2011 note: We’re going to revise this to reflect Bing’s and Yahoo’s current state.
(Applies to: all)
Um, for newbies we probably ought to define “markers” first, as used in the title.
When we say markers, we mean special query parameters (in the landing page URL) that mark something for tracking and reporting purposes. They’re also called
- “tracking variables”
- “tagging your ads” (in PPC)
These parameters have no other function than tracking. They don’t alter the page content the way .asp parameters do. They’re just there to say “this hit is a little different, it comes from a paid search ad” or “it comes from a particular banner campaign” or “it comes from a particular email.”
An example would be a pay-per-click landing page URL that has
- a marker parameter that informs you that the page was reached from Yahoo’s PPC program
- another parameter might tell you exactly what paid-for term caused the visit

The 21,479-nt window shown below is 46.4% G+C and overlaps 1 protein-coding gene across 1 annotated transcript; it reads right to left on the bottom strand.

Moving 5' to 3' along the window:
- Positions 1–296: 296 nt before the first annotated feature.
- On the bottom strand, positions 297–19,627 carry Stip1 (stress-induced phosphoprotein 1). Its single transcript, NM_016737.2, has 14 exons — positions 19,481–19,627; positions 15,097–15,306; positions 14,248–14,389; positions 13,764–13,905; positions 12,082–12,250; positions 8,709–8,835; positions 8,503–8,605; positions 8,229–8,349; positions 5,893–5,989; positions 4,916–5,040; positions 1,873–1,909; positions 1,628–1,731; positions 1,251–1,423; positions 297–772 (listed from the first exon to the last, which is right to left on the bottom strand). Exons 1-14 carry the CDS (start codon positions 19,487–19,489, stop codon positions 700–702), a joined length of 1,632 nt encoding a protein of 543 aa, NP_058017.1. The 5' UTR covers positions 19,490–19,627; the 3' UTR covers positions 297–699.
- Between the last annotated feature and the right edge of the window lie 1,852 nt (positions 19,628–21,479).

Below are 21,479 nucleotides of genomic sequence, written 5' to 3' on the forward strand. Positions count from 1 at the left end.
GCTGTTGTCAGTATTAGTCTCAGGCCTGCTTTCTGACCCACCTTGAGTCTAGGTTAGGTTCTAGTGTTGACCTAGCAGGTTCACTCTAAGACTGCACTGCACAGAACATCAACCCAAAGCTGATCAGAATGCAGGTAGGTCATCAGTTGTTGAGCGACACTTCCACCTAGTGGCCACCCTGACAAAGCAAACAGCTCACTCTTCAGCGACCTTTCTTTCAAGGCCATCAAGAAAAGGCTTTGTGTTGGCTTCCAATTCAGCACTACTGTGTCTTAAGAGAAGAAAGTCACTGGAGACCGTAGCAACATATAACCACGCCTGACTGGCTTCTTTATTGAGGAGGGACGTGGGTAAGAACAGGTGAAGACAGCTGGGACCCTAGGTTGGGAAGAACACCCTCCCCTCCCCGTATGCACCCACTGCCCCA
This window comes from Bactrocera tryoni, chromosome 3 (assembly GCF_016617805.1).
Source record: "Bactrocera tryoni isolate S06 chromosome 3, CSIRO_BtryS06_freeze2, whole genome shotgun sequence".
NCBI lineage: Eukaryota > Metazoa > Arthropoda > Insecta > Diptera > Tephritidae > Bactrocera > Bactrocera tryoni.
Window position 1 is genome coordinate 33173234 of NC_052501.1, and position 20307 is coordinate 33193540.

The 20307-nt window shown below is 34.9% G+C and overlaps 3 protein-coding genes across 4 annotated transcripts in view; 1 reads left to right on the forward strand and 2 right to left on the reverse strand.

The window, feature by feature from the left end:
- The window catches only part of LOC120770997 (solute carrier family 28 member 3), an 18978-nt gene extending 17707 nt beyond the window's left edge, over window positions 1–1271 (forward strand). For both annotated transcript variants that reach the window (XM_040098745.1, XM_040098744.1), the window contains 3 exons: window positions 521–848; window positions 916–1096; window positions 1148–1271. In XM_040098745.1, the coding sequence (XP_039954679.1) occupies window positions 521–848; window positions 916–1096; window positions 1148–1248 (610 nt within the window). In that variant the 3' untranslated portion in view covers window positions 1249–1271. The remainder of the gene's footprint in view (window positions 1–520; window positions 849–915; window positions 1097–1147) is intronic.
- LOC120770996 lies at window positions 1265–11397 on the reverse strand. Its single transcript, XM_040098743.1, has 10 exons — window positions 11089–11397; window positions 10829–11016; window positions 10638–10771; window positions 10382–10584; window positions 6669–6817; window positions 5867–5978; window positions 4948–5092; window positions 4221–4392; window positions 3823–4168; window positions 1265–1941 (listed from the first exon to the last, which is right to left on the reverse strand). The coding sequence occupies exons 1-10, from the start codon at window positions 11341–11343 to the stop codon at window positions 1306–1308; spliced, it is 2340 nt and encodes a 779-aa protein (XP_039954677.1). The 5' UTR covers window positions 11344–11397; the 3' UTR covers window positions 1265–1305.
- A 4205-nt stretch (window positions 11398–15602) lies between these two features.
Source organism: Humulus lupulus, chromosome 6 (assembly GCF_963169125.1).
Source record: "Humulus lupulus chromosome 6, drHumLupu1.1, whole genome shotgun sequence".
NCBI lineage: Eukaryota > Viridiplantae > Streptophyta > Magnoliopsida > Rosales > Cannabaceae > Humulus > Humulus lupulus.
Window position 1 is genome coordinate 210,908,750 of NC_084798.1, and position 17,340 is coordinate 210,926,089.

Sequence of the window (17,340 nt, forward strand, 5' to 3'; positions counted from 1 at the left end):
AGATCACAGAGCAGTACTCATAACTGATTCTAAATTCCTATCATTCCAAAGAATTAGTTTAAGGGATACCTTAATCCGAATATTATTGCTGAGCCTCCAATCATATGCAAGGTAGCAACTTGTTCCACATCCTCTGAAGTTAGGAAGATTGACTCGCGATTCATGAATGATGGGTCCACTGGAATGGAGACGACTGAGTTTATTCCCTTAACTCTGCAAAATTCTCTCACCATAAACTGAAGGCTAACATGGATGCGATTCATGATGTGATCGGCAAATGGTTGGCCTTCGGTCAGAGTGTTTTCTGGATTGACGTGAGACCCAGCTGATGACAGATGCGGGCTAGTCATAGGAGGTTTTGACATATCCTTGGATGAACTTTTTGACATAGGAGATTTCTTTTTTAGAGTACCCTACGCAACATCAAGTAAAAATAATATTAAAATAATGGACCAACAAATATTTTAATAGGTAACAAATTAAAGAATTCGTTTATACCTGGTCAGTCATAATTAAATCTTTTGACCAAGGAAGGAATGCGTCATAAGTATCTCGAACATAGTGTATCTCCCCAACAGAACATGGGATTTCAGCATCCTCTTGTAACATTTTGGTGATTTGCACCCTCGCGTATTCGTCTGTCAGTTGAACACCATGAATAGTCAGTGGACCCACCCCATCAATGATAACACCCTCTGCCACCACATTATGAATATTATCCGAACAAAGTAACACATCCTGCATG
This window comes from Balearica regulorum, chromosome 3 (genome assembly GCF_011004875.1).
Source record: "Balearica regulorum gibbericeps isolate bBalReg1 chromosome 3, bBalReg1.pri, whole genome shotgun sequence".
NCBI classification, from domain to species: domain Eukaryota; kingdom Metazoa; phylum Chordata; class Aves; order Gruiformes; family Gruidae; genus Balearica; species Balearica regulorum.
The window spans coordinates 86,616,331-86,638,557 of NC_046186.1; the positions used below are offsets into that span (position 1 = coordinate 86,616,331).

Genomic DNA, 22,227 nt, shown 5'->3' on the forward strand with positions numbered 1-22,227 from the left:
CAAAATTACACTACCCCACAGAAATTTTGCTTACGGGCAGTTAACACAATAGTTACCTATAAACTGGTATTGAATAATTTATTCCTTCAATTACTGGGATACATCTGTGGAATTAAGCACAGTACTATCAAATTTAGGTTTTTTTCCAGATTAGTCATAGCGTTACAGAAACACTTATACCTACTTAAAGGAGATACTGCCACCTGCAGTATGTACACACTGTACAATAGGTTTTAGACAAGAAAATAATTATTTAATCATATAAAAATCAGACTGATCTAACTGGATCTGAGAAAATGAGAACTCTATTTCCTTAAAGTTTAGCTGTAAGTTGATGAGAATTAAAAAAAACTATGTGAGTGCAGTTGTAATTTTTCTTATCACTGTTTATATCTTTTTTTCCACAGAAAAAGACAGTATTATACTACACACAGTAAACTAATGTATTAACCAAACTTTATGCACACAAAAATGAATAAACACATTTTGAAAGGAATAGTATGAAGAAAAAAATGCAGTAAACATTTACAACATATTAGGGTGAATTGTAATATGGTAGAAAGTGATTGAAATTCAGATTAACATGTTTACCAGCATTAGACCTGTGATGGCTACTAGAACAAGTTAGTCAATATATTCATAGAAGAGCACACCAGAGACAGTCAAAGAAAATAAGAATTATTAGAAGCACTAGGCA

- another that relays the search term actually used by the searcher
Normally (i.e. in Google AdWords, which we’ll call “normally” today) you have to insert these parameters in the landing page URL yourself and supply that modified landing page URL to Google. Google does have a feature for automatically attaching an encrypted parameter called “gclid” but only Google Analytics can decode it into a search term.
However, Yahoo Sponsored Search does a fantastic job of automatically adding markers to landing pages.
It’s not on by default, so here’s how to turn it on. In the Yahoo PPC admin, go to:
Account > Account Set Up > Overture Tracking URLs
The tracking URLs check box is in the lower right quadrant of the Account Set Up page, or it was the last time we looked.
Yahoo adds these parameters:
- ovkey= the actual term paid for
- ovraw= the term that the searcher actually used
- ovmtc= the match type used to match the searcher’s term to your paid-for term
Consider a custom report or URL Parameter Analysis report of two dimensions: the actual term paid for (ovkey), and the term used by the searcher (ovraw). Look through the results and find inappropriate matches. They’ll give you ideas for negative keywords and, voila, your reports are actually helping you save money!